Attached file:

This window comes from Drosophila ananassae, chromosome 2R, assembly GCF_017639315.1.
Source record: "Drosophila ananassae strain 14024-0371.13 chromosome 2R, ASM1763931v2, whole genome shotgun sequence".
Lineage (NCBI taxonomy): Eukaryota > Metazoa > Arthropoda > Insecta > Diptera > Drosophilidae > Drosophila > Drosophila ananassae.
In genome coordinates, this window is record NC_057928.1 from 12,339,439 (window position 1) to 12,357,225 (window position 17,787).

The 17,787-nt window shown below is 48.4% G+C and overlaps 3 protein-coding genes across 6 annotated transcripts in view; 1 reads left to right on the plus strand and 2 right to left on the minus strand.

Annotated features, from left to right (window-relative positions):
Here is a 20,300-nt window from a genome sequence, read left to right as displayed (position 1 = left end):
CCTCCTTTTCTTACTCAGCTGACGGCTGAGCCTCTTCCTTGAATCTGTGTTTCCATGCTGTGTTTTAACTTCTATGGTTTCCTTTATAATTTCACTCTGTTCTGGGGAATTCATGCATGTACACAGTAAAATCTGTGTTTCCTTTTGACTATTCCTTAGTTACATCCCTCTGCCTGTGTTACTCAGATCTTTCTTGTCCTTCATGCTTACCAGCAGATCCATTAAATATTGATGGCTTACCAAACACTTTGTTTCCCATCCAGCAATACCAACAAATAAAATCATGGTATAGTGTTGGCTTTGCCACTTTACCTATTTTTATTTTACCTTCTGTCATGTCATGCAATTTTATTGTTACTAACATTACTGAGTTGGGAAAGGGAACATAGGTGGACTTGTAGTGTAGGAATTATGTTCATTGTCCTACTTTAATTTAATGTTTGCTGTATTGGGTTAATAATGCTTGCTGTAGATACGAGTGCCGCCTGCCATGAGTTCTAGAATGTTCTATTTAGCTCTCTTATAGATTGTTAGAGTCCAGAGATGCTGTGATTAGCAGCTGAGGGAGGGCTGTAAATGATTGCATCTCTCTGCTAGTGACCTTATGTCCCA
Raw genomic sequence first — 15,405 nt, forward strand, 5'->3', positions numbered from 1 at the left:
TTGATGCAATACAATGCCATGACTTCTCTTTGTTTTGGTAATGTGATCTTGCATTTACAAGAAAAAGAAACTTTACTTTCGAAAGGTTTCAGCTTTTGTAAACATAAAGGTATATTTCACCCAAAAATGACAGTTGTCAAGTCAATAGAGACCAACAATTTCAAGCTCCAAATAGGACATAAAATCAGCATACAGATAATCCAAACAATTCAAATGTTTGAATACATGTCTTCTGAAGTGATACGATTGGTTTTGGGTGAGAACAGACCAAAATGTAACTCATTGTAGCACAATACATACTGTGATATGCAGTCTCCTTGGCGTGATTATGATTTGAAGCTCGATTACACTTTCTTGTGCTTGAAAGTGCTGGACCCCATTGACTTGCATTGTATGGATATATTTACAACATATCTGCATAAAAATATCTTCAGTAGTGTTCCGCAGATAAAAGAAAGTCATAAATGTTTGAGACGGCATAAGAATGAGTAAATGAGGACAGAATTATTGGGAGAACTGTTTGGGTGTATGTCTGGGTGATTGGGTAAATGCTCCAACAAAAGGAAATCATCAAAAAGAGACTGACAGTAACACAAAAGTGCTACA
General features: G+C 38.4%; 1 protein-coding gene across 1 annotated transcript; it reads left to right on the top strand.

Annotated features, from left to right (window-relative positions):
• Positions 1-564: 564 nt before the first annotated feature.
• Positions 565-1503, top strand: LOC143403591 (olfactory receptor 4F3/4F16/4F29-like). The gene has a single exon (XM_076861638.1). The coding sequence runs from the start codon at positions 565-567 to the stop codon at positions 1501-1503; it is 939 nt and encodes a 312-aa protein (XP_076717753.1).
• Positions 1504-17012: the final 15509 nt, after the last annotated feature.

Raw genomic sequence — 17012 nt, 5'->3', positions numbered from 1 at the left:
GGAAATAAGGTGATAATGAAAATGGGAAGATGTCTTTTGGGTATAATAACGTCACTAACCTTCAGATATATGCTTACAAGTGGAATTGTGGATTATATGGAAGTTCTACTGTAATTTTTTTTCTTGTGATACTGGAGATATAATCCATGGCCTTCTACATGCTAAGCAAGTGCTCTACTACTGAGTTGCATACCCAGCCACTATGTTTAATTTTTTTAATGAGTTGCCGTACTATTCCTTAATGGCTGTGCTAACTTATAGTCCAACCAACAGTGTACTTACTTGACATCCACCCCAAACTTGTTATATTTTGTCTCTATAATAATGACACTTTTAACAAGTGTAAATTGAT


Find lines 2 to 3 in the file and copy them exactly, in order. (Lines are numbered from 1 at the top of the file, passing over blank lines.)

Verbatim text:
Source record: "Drosophila ananassae strain 14024-0371.13 chromosome 2R, ASM1763931v2, whole genome shotgun sequence".
Lineage (NCBI taxonomy): Eukaryota > Metazoa > Arthropoda > Insecta > Diptera > Drosophilidae > Drosophila > Drosophila ananassae.